I just saw on Facebook that Ancestry has the Latvian Census and Resident Registers, 1854-1897. Let’s take a look. I did a search for Johann Rathfelder and came up with this entry:

This should be under the category of audit or revision lists and gives names of residents. The headings are in Russian, but the entries are in German. I’m not sure I had this before. Unfortunately, I am not sure how to read it. This appears to be a snapshot of some of my ancestors in 1850. We see Johann Rathfelder who was 31 in 1850. That makes sense as I have that he was born in 1819. This is what I have in my Ancestry Tree:

The audit list also has Heinrich Rathfelder who was my great-grandfather. The question is: where are the rest of the children? The answer would be that they were not born yet. Ancestry further has this information in part:

Here is the information to the right of what I had above:

Here we see Rosine Schwechheimer who was 27 in 1850. She was the wife of Johann and my 2nd great-grandmother. My interpretation is that Johann and Rosine had two daughters at the time: Wilhemine and Charlotte. I see that I had mentioned Wilhemine in a 2016 Blog. I found her birth record in 1844:

I think she was born in July?

How to Read Revision Lists

I have found many online sources on how to read these lists. Here is some information from Luse Genealogical Research:

It appears that I have the 9th Revision from Ancestry. Here is an 1858 example from the same site:

It is interesting that there were so many of these Revision Lists. Also I take note that it is important to follow the family and household numbers. As I zoom in, I see some fascinatiing information which can be applied to my ancestors:

As I suspected, the large roman numerals refer to the number of the farm. Here is the previous page to the Johann/Heinrich Rathfelder page:

My Rathfelder family was living on Farm #3 in 1850. I don’t know if the Farm numbers translate to this map or not:

I only see one family number for this family which is #4. Would it be safe to say that all these Rathfelders were siblings?

Here is my interpretation of the 1850 Revision List for Farm #3:

Some parts were difficult to understand. I did notice numbers 2-5 for Peter, Ludwig, Johann and Gustav. I don’t know if that means that these were four brothers with the possible addition of Georg Rathfelder. Here is what I have at Ancestry:

It does not seem likely that Johann Georg Rathfelder and Anna Charlotte Mertz would only have had one child.

Hirschenhof in 1858

While searching around in Ancestry, I came upon the 1858 Revision Lists for Farm #3:


Ludwig and Johann are still part of Family 4. This still suggests to me that Johann could be siblings with Ludwig and the others. Here is the previous page:

Raduraksti Website

I would like to back in time from 1850 as suggested by many ‘how to’ web sites:

It appears that 1834 woule be the next logical step. However, I could not find anything that looked like Rathfelder in those records. Either that, or I was in the wrong section of the site.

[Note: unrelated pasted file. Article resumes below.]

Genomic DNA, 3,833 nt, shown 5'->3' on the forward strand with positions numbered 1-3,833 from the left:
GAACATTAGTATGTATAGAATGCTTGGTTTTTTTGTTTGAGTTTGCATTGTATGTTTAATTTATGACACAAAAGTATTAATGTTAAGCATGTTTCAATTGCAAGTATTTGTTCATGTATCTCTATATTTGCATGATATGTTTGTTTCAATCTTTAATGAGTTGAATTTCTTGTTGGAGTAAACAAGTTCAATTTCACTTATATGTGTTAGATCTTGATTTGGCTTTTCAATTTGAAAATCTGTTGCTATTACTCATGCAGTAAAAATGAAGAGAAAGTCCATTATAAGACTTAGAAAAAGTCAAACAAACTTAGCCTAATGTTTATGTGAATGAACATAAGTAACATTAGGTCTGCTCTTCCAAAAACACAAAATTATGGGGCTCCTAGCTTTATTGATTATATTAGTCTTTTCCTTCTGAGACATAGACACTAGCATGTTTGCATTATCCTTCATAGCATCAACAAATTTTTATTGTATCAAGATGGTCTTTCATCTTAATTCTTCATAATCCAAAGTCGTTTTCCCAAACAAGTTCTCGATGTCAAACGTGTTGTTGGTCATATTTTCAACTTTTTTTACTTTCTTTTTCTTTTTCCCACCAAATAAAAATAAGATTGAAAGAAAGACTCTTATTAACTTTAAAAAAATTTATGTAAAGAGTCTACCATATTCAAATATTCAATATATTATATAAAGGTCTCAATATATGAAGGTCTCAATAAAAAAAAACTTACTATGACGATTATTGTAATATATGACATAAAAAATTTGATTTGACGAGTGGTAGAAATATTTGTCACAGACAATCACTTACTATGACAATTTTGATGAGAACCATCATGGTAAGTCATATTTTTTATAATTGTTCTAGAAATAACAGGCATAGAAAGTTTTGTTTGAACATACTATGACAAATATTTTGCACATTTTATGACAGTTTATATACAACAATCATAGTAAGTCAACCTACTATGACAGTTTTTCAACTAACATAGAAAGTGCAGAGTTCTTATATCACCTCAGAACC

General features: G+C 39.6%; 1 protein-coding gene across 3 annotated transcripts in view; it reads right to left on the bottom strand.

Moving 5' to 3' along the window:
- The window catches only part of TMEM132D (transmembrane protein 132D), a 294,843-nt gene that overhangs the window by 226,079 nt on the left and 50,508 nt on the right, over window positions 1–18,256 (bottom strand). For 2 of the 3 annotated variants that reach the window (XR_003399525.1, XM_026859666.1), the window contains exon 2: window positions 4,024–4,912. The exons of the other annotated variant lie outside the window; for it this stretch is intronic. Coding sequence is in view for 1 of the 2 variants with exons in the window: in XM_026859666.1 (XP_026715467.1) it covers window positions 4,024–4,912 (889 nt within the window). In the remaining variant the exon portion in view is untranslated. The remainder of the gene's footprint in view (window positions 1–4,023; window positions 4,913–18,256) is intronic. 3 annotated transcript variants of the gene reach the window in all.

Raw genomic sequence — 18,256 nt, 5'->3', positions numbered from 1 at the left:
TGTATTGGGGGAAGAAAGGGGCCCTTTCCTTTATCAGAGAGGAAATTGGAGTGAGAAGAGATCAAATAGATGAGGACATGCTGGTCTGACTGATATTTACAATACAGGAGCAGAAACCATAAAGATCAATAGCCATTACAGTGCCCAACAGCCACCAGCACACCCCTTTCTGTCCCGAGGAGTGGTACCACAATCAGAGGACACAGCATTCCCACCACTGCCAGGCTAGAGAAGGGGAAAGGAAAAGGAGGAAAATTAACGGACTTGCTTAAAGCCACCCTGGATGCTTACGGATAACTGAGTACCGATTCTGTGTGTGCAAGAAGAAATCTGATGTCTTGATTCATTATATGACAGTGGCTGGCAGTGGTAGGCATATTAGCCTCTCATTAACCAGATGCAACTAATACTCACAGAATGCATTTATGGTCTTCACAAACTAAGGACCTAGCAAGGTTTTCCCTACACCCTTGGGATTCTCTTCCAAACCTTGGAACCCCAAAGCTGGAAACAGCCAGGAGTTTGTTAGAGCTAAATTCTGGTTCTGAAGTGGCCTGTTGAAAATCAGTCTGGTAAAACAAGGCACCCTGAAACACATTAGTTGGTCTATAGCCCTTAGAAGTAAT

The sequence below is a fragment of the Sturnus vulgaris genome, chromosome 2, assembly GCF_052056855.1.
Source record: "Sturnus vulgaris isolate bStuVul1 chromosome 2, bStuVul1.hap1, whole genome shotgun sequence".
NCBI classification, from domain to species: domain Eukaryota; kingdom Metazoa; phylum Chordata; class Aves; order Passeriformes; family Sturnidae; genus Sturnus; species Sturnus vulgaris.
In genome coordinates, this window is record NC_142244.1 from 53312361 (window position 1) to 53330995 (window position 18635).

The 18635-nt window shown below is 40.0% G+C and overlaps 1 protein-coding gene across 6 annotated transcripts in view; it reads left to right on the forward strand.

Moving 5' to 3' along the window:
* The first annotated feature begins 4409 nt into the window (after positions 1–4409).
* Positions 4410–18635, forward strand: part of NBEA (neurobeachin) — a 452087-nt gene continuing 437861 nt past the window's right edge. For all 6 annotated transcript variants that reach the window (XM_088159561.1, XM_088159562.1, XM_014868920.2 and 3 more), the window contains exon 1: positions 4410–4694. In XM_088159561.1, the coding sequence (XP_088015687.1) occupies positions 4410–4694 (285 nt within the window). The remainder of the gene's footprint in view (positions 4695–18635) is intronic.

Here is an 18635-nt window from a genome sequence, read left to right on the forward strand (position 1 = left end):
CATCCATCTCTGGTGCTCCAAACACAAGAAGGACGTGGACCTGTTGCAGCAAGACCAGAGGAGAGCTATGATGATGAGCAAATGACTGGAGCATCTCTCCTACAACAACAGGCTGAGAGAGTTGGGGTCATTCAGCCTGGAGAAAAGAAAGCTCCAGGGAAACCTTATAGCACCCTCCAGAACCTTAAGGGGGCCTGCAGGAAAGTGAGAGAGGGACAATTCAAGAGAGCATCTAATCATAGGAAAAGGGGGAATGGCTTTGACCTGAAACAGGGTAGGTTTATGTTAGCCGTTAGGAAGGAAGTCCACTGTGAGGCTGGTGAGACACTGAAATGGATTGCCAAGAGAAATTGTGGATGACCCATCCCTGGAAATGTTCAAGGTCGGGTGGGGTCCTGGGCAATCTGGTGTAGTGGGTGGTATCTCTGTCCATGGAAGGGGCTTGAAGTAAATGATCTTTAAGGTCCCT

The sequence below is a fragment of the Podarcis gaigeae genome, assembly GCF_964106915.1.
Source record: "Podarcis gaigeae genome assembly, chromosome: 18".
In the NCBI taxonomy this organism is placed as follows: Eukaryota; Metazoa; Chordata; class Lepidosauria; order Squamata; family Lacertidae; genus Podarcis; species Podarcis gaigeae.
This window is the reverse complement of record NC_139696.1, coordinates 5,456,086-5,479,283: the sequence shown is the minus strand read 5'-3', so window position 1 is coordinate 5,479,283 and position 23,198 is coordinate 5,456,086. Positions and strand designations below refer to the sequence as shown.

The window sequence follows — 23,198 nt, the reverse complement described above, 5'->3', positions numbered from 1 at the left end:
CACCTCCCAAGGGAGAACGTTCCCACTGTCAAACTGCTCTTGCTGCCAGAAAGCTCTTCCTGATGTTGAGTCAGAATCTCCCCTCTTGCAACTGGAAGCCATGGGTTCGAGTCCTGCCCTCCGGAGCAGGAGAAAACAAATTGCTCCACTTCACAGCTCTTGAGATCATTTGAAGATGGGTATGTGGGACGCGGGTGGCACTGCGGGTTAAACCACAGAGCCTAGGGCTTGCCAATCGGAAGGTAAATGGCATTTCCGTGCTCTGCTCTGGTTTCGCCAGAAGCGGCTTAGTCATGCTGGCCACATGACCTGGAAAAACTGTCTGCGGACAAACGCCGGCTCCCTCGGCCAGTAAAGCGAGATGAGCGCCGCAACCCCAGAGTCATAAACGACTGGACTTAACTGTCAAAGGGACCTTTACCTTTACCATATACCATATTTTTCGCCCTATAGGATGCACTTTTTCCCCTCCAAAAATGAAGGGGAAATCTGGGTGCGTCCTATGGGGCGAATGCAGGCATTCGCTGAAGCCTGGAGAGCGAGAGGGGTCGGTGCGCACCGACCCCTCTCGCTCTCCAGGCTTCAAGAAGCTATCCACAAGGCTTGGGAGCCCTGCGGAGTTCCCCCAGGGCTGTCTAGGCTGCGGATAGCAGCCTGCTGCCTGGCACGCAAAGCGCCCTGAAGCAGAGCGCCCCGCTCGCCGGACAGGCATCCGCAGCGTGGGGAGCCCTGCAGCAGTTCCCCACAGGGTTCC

Find the Estate

One tip I read said these records are listed by estate name.

That appears to be Helsreischof. Who knew?


Here we are in 1834. This is page 89 of 620 at the Raduraksti Site. The writing is quite scrolly. This Revision refers back to one that was 18 years earlier (1816).

Rathfelders in 1816

I can go back further. This is page 44 of 620:

It seems that the Rathfelders are now family #3. Notice there are fewer Rathfelders in 1816. However, the picture seems to clear up:

I have what I believe to be my ancestors highlighted in green. If I am reading the 1816 Revision List correctly, it appears to say that George Rathfelder had Johann who then had three sons. Comparing that to the 1834 Revision List implies taht after Ludwig, Johann had Johann (my 2nd great-grandfather) and then Gustav.

Here is what I have on my Ancestry Tree:

Where the Revision list has George, I have Hans Jerg. Where the Revision List has Johann born about 1779, I have Johann Georg born 1778. This appears to be the birth record for Gustav:

My guess is that Gustav was born on 23 December 1821 and baptized on the 26th of December.

Thanks to the Revision Lists, I have added six siblings to my 2nd great-grandfather’s family:

Rathfelders in Hirschenhof 1811

This Revision did not include women. The transcription is in the next section.


The 1782 Audit of Souls

This Audit is more difficult to read. However, I suspect that I should find many of my ancestors in this audit. Here are some:

They are either family 65 or at Farm 65.

Here is my transcription:



Green is meant to indicate one of my ancestors. I am impressed with how good these revision lists are. The Census for the US up to 1850 was not as good as these. A few notes:

  • I added birth year to make it easier to track people between Lists
  • For 1782, I added a Gagnus family as they were ancestors of mine also.

400 Years of Rathfelders

Years ago, a German Rathfelder researcher sent me an article about Rathfelders. Here is Blasius:

Something seems off. If Blasius was 46 in 1782, then he would have been born in 1736. That means he would have been 11 when his first son was born. I’m guessing that he was born closer to 1726. The above article gives his third wife as Maria Ursula Sannwald. I was having trouble reading her surname in the 1782 Audit of Souls.

Confusingly, Hans Herg is also Johann Georg (my ancestor):